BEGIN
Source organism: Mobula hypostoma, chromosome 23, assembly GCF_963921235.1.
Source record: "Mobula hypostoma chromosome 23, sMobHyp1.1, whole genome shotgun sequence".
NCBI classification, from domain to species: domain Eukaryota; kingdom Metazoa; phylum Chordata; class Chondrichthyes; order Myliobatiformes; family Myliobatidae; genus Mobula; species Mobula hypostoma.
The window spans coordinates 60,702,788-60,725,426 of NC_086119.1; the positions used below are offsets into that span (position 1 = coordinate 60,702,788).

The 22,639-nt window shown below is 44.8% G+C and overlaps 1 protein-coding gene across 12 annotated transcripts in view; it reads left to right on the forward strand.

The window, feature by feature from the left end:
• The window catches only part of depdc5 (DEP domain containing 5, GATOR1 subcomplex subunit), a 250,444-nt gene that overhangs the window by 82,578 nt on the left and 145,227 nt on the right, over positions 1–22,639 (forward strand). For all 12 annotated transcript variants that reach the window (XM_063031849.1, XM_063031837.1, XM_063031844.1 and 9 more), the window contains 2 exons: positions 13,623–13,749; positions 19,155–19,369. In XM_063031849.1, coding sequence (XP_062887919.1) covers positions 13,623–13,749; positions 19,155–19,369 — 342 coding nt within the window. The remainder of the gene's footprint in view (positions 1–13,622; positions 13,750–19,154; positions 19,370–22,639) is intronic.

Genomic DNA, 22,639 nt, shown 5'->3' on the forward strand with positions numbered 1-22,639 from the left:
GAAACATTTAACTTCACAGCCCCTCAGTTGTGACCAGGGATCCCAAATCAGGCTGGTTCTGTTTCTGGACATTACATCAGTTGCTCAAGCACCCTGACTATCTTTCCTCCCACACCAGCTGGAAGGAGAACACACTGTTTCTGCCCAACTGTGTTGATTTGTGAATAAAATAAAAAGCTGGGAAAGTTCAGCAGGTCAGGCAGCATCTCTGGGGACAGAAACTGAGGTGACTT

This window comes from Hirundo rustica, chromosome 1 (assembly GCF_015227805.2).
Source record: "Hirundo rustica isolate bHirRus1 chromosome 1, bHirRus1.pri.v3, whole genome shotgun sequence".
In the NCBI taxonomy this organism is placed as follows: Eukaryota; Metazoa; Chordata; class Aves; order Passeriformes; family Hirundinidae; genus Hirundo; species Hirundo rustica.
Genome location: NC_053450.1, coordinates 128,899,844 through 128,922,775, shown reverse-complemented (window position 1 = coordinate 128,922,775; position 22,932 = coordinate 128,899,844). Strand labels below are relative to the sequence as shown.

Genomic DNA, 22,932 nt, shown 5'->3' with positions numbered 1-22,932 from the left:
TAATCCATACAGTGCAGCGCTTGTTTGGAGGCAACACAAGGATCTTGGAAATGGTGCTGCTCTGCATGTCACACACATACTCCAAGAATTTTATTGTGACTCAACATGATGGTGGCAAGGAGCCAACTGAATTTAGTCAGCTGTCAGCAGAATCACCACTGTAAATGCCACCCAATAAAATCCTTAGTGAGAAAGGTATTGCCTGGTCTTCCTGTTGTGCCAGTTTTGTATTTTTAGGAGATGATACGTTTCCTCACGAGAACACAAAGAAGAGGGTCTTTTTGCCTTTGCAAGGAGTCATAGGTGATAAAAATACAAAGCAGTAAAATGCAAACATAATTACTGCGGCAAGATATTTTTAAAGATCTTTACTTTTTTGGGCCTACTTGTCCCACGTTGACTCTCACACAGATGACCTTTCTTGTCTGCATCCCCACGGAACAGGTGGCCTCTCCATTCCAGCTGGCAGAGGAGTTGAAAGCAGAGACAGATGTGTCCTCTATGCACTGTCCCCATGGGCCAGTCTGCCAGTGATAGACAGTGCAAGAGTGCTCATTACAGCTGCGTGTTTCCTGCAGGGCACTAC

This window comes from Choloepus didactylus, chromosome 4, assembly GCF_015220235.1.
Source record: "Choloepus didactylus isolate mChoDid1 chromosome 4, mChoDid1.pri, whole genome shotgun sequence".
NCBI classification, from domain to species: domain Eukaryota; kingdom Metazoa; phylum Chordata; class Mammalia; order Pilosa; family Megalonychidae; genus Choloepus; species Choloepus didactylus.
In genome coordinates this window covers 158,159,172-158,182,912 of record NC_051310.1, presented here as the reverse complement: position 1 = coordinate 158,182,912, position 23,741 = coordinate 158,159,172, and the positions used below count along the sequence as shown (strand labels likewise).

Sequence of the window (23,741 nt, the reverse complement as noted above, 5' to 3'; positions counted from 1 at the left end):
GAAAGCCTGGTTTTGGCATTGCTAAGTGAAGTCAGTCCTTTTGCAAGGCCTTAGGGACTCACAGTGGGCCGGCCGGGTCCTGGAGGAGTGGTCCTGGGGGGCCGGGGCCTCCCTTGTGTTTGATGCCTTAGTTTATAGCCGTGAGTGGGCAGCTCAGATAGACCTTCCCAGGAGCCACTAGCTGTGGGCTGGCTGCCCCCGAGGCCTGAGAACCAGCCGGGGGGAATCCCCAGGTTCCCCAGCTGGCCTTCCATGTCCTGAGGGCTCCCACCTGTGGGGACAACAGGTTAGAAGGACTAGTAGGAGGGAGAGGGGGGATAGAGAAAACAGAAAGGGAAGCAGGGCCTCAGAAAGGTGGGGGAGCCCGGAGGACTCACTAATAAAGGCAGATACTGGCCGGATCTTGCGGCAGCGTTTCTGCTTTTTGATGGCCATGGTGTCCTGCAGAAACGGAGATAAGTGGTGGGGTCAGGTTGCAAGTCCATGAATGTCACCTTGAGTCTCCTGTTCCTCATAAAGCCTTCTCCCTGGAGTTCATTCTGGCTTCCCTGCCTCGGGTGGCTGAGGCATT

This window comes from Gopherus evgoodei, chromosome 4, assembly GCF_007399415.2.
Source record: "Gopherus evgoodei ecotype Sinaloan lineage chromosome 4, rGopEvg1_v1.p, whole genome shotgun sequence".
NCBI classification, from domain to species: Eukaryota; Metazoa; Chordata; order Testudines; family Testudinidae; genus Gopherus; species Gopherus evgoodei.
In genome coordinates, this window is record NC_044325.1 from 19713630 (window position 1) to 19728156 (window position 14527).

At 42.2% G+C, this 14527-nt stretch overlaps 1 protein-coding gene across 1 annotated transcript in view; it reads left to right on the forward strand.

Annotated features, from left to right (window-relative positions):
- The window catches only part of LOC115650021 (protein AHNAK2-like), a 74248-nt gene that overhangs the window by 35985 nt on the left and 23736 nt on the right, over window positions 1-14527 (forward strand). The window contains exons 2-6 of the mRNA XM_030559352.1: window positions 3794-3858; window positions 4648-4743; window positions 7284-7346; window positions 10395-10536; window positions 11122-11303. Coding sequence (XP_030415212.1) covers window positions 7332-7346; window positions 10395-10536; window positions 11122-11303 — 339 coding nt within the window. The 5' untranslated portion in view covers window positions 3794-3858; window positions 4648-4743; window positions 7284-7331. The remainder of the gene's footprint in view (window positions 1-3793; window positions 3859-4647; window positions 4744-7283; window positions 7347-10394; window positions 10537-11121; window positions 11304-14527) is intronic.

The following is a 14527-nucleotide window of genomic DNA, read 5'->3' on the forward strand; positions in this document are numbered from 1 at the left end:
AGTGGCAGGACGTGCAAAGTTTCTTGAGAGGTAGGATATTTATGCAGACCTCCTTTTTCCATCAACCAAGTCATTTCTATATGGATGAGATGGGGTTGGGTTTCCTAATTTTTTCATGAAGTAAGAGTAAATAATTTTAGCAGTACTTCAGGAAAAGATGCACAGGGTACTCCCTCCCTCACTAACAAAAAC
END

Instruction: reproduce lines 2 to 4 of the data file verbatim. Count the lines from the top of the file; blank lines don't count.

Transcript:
Source record: "Mobula hypostoma chromosome 23, sMobHyp1.1, whole genome shotgun sequence".
NCBI classification, from domain to species: domain Eukaryota; kingdom Metazoa; phylum Chordata; class Chondrichthyes; order Myliobatiformes; family Myliobatidae; genus Mobula; species Mobula hypostoma.
The window spans coordinates 60,702,788-60,725,426 of NC_086119.1; the positions used below are offsets into that span (position 1 = coordinate 60,702,788).